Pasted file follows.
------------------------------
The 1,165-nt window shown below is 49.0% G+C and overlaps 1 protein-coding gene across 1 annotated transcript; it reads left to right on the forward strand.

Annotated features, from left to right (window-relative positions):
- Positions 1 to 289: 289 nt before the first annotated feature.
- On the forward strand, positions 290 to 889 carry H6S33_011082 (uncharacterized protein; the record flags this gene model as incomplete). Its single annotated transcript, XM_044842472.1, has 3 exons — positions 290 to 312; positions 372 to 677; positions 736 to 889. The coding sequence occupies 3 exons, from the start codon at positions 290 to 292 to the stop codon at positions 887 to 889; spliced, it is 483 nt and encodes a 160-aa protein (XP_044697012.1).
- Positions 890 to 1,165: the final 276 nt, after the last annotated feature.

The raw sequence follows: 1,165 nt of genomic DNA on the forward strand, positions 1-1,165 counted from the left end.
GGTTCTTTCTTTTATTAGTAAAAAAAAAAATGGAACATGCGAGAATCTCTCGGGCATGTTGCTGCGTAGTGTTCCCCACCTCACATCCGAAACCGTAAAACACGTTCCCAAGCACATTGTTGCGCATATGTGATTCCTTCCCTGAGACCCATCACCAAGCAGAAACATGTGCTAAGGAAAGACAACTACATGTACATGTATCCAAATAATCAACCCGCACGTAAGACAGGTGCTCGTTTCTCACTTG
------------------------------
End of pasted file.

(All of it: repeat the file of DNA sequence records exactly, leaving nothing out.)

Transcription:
The 1,165-nt window shown below is 49.0% G+C and overlaps 1 protein-coding gene across 1 annotated transcript; it reads left to right on the forward strand.

Annotated features, from left to right (window-relative positions):
- Positions 1 to 289: 289 nt before the first annotated feature.
- On the forward strand, positions 290 to 889 carry H6S33_011082 (uncharacterized protein; the record flags this gene model as incomplete). Its single annotated transcript, XM_044842472.1, has 3 exons — positions 290 to 312; positions 372 to 677; positions 736 to 889. The coding sequence occupies 3 exons, from the start codon at positions 290 to 292 to the stop codon at positions 887 to 889; spliced, it is 483 nt and encodes a 160-aa protein (XP_044697012.1).
- Positions 890 to 1,165: the final 276 nt, after the last annotated feature.

The raw sequence follows: 1,165 nt of genomic DNA on the forward strand, positions 1-1,165 counted from the left end.
GGTTCTTTCTTTTATTAGTAAAAAAAAAAATGGAACATGCGAGAATCTCTCGGGCATGTTGCTGCGTAGTGTTCCCCACCTCACATCCGAAACCGTAAAACACGTTCCCAAGCACATTGTTGCGCATATGTGATTCCTTCCCTGAGACCCATCACCAAGCAGAAACATGTGCTAAGGAAAGACAACTACATGTACATGTATCCAAATAATCAACCCGCACGTAAGACAGGTGCTCGTTTCTCACTTG